Woman sues Catholic charity for active shooter drill
An employee of Catholic Charities of Omaha alleges in a lawsuit that she suffered emotional and physical injuries after an active shooting drill was staged at the organization’s headquarters last year.
Sandra Lopez said in the lawsuit that administrators did not warn her or other employees about the drill on May 19, 2022. One administrator who knew it was staged told her, “It is a shooting” as they ran out of the building together, according to the lawsuit.
Lopez said she first heard three loud bangs on the door of the office suite where she works and an administrator in the hallway shouted for people to get out of the building.
Lopez heard what she thought were gunshots and saw an employee on the ground outside the building, apparently severely wounded or dead, causing her to “fear for her life,” according to the lawsuit.
“The conduct of Catholic Charities caused Sandra Lopez emotional distress so severe that no reasonable person should be expected to endure it,” the lawsuit said.
Lopez’s attorney, Thomas White, said Monday that Catholic Charities intentionally injured Lopez and other employees by not informing them the drill was fake.
Denise Bartels, the executive director of Catholic Charities of Omaha, and the organization’s attorney, Heather Veik, did not immediately return phone messages and emails seeking comment on Monday.
Veik has filed a motion to dismiss the lawsuit, which was filed in January. A hearing is scheduled for March 14.
Ken Trump, president of the Cleveland-based National School Safety and Security Services, said in the past organizers of active shooter drills would not notify employees ahead of time because active shooters don’t give any warning.
But, he said, because of the “intense focus” on preparing for active shooters after several shootings, the thinking has changed to include such steps as training, tabletop exercises and other planning before having a live drill.
“It’s a balancing act,” Trump said. “Are we going to create more trauma, chaos, confusion and harm than we are doing good? Yes, we need to do training but what is the appropriate context? What steps have we taken leading up to a drill?”
Lopez has been diagnosed with post-traumatic stress disorder and is being treated for back pain she suffered when she jumped from a wall while she fled, according to the lawsuit.
Lopez, who still works at Catholic Charities, eventually ran to a nearby Scooter’s Coffee shop, where she called her son, Stephen Lopez, who picked her up.
When Stephen Lopez called John Hurter, chief of operations for the organization, to tell him his mother was safe, Hurter told him the “shooting” was just a drill.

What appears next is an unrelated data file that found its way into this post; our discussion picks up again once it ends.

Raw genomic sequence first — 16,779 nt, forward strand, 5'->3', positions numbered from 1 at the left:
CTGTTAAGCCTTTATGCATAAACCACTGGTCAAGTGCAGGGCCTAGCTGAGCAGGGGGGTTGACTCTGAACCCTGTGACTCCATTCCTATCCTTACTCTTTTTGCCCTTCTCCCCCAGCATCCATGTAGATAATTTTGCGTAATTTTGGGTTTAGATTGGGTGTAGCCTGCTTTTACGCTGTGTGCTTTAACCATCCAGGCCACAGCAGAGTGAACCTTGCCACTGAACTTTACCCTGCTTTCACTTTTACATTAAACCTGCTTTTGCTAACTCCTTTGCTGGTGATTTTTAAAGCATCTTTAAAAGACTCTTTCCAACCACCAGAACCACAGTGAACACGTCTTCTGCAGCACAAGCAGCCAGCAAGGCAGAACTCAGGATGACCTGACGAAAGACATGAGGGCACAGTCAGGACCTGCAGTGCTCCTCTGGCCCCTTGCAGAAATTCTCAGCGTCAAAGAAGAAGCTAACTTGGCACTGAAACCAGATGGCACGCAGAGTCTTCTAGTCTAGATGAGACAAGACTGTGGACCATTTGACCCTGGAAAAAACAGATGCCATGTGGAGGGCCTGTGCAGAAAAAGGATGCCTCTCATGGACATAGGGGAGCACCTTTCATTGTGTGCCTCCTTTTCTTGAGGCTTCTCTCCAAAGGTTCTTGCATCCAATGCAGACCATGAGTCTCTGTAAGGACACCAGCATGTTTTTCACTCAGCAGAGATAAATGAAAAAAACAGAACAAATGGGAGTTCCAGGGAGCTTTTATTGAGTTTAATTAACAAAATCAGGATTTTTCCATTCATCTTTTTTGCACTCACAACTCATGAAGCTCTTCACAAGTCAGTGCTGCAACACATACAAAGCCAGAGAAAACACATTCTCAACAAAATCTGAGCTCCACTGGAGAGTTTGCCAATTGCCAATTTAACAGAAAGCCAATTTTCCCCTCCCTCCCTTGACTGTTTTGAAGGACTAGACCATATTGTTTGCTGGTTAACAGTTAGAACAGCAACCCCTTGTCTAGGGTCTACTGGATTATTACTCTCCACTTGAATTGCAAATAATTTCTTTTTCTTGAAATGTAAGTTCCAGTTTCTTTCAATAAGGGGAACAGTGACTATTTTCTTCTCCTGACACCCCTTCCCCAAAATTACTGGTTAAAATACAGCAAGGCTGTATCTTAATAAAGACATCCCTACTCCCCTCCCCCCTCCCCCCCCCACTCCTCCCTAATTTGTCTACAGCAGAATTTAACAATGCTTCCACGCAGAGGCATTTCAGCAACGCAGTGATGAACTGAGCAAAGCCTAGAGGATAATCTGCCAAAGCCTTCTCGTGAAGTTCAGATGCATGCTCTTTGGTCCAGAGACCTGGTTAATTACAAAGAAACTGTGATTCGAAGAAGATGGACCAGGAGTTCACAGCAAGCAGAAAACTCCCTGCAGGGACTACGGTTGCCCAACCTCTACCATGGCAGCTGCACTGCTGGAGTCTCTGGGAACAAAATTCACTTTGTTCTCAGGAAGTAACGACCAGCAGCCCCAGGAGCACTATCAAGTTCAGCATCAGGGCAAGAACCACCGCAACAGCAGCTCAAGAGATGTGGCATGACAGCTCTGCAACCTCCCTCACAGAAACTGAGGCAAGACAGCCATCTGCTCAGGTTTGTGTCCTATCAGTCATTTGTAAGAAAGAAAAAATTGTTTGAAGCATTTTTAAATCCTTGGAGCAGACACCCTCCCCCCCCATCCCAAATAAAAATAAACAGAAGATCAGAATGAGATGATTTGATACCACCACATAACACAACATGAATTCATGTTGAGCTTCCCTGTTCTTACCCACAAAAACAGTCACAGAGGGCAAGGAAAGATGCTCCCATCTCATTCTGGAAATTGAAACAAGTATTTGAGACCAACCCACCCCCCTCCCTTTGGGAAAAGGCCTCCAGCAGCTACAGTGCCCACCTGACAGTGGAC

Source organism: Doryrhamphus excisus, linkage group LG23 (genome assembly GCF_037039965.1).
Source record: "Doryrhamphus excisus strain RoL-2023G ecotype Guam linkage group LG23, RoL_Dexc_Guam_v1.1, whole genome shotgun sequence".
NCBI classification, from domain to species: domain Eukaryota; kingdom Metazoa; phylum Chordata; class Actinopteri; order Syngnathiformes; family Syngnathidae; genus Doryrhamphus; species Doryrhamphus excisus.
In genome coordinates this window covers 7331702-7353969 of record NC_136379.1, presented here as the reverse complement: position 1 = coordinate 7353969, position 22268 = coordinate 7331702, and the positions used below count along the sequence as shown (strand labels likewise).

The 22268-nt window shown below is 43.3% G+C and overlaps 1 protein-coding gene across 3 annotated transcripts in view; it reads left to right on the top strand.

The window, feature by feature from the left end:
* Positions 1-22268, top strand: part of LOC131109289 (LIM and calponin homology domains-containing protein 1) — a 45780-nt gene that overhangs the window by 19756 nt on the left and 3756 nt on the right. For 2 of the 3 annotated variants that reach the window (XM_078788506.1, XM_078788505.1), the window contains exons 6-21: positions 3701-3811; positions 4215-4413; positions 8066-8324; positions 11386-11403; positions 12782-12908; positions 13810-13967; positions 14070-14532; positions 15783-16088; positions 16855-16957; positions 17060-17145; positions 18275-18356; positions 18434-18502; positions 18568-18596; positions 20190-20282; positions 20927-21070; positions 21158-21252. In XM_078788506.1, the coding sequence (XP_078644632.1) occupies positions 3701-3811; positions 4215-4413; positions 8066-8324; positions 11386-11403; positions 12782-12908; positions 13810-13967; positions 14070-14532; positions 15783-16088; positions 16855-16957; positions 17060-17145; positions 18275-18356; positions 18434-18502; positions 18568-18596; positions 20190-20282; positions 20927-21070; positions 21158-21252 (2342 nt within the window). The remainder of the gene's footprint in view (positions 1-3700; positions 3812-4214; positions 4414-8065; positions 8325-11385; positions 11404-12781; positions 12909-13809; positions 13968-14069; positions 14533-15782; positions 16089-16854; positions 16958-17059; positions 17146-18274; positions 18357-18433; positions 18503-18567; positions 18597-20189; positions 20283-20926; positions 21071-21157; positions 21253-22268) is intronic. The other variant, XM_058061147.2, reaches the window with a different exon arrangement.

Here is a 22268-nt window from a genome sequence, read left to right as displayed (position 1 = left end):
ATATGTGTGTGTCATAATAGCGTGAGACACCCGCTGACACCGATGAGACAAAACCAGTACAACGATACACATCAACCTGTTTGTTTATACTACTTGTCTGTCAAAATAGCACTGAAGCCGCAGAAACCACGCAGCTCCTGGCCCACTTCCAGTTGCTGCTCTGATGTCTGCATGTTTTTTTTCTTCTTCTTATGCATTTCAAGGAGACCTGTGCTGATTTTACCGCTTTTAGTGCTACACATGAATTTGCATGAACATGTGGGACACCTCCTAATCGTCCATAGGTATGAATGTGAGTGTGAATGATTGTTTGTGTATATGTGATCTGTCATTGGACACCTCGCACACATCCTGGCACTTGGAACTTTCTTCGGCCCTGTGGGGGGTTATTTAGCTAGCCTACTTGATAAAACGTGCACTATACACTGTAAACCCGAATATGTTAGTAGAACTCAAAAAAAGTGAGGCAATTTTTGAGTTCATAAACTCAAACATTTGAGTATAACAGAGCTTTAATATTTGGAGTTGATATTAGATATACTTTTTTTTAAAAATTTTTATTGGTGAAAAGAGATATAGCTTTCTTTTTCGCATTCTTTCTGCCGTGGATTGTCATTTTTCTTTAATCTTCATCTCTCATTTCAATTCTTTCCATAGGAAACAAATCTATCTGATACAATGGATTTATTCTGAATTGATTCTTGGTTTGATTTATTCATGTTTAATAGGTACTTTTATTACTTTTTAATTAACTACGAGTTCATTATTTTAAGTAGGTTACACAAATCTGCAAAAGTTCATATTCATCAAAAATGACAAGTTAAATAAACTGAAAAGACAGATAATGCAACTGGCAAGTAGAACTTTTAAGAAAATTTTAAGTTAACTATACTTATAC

When Stephen Lopez asked Hurter why employees were not warned, he replied, “We wanted to see how people reacted,” according to the lawsuit.
The man who was hired by Catholic Charities to stage the drill, John Channels, of Omaha, was charged in August with five counts of making terroristic threats and one weapons count. Channels is not named in the lawsuit.
When charges were filed, Bartels said Channels misrepresented himself and his qualifications, did not follow agreed upon procedures and didn’t communicate with law enforcement officers, the Omaha World-Herald previously reported.
According to a police arrest affidavit, Channels told Catholic Charities administrators that law enforcement officers would be present during the drill. But no officers were present for the drill and Omaha police have said they were not told about it beforehand.
Channels’ attorney, Erin Wetzel, did not respond to a request for comment on Monday. She previously said that Channels, who owns a security business, provided written notice about the drill to Omaha police, the Nebraska State Patrol and the Douglas County Sheriff’s Office and was assured officers would be present.
Veik’s motion contends the matter should be decided in worker’s compensation court, not in Douglas County District Court.
White said that what happened to Lopez is different from most cases that go through worker’s compensation, which involves someone being hurt through negligence, rather than intentionally.
“That is the question in this case, would a jury believe that they intentionally harmed her,” White said. “We believe that’s what they intended and we’ll see what the results are.”
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